The U.S. political outlook has shifted significantly in the past year, and many prominent experts are now predicting large GOP gains in the November elections. The enthusiasm of the GOP base has never been higher, and independent voters are breaking decisively in favor of the Republican Party. GOP candidates have plenty of key issues to demonstrate sharp differences with the majority Democrats.
Republicans have a vibrant agenda for the 2010 campaign, and people who are manufacturing false issues are doing the GOP a disservice. We will not win over independent voters unless all of our proposals and observations are completely accurate.
The shock of the special election victory in Massachusetts on Tuesday is still reverberating. Only 11% of Bay State voters are Republicans, but the GOP was still able to claim an open U.S. Senate seat because of strong support from independents. Republicans must continue to reach out to independents, and one way to accomplish this is by providing reliable sources of information and demonstrating that we are a responsible party which does not tolerate extremism.
We should immediately shoot down conspiracy theories when they are advocated by people who claim to speak for the Republican Party. Aside from Rep. Ron Paul (R-TX), I do not know of any elected Republican who promotes conspiracy theories. Many of these topics are found on the isolationist WorldNetDaily website, some right-wing blogs and on talk radio programs such as the Alex Jones show.
They are promoted by radical libertarians and members of the Constitution Party who also claim to be Republicans. I have answered many of these people numerous times, and I will now repeat my earlier observations.
* The federal government is not building concentration camps for U.S. political dissidents.
* President Obama did not attend a radical madrassa school in Indonesia.
* The President is a liberal Democrat but he is not a Communist or a Marxist. The President does not advocate the abolition of private property or the erosion of property rights.
* The Fort Hood shooter, Nidal Hasan, did not advise the Obama transition team.
* There is no such thing as an Amero currency to replace the U.S. dollar, and the North American Union does not exist.
* President Obama was born in the United States. Any claim that he was born at a hospital in Mombasa, Kenya is fraudulent. The well respected FactCheck.org website states that it has “seen, touched, examined and photographed his original birth certificate. We conclude that it meets all of the requirements from the State Department for proving U.S. citizenship.”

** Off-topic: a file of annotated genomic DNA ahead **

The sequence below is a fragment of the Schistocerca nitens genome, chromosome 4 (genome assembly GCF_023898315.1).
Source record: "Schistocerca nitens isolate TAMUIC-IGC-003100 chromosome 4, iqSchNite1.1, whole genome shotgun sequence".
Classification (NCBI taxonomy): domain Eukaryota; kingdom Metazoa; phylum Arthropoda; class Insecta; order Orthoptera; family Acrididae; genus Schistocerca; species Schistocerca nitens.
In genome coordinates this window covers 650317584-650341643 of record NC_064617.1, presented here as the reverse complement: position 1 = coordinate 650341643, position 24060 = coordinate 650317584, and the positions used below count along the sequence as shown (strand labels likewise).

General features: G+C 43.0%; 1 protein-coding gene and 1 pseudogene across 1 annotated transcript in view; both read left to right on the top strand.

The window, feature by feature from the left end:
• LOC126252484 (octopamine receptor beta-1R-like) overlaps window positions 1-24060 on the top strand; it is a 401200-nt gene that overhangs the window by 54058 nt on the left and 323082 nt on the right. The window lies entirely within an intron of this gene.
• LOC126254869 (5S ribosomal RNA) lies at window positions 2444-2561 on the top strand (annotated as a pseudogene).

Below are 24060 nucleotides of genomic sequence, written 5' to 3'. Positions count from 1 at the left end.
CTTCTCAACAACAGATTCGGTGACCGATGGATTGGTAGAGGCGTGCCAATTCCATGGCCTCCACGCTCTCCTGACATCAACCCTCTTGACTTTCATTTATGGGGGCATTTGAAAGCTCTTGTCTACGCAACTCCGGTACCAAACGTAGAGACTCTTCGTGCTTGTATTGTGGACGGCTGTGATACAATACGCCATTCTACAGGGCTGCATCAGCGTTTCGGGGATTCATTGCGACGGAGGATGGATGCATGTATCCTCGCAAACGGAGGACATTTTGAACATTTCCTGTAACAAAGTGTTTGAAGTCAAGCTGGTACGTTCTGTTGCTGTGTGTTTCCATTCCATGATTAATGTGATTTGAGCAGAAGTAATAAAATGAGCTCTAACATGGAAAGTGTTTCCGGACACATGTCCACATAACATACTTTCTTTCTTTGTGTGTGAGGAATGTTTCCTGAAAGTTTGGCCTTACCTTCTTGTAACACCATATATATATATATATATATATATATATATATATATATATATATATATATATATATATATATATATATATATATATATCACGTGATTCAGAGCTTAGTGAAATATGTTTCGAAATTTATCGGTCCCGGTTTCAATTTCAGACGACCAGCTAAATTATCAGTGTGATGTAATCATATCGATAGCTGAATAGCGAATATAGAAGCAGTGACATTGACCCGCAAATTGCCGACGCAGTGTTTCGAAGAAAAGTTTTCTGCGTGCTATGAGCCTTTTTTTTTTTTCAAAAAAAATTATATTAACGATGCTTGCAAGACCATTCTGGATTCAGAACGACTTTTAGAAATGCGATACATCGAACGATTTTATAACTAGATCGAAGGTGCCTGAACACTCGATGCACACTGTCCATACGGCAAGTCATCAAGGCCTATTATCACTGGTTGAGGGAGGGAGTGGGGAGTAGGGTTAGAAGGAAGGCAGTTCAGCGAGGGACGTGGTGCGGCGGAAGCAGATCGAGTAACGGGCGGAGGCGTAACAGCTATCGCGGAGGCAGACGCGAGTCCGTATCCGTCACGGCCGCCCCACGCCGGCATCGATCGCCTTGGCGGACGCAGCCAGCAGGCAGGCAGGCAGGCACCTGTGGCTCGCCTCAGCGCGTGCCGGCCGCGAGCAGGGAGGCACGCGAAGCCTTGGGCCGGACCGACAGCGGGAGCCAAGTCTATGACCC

* The numerous claims of the John Birch Society regarding secret plans to establish a one world government are false. The Council on Foreign Relations and the Bilderberg Group are not doing anything to steal America’s sovereignty. These organizations do not take a position on any issue and they do not engage in lobbying.
* The investigation of the 9/11 terrorist attack was well done and bipartisan. It represented our government at its best. I trust the 9/11 Commission, and I reject the conspiracy theories advocated by Charlie Sheen, Willie Nelson and talk radio host Alex Jones. It continues to amaze me that Rep. Ron Paul (R-TX) is the most frequent guest on the Jones program.
If the Congressman was a responsible person he would be denouncing Jones. The radio host believes the 9/11 attack was caused by the U.S. government launching missiles at its own buildings (including the Pentagon), and it is responsible for killing over 2000 of our citizens. Jones is the leader of the so-called “9/11 Truth” movement and has produced several 9-11 conspiracy movies.
Jones’ other favorite conspiracy theories involve the JFK assassination and water fluoridation. Jones runs a website called RonPaulWarRoom.com, and has been a major supporter of the radical libertarian movement. He is on the air for four hours every day and his other guests have included Rep. Dennis Kucinich (D-OH), Noam Chomsky, Andrew Napolitano and Lou Dobbs. Jones says the 9/11 atrocity was “perpetrated by the global elites in their drive to enslave the world’s population.”
* The TV program “Conspiracy Theory” is hosted by former Gov. Jesse Ventura (MN), who was a professional wrestler. He was elected as an Independent and believes Building 7 at the World Trade Center was destroyed on purpose and the government may have had a role.The 9/11 Commission addressed this topic: “The building stood after the collapse but there was considerable damage. A fifth-floor fire burned for up to 7 hours. There was no firefighting in WTC 7.
“Investigators believe the fire was fed by tanks of diesel fuel that many tenants used to run emergency generators. Most tanks throughout the building were fairly small, but a generator on the fifth floor was connected to a large tank in the basement via a pressurized line. This pressurized line was supplying fuel to the fire for a long period of time.
“WTC 7 might have withstood the physical damage it received, or the fire that burned for hours, but those combined factors — along with the building’s unusual construction — were enough to set off the chain-reaction collapse.”
Additional information is available at “Debunking the 9/11 Myths:”http://www.origin.popularmechanics.com/blogs/911myths/
Finally, this has nothing to do with conspiracy theories, but there are well respected Republicans on both sides of the gay marriage debate. Many advocate civil unions as an alternative. This is a legitimate public policy question, but it is wrong to discriminate against gay people. We recently denounced the American Conservative Union (ACU) for allowing the John Birch Society to co-sponsor the 2010 Conservative Political Action Conference.

The GOP Website Red State: Is It Too Partisan?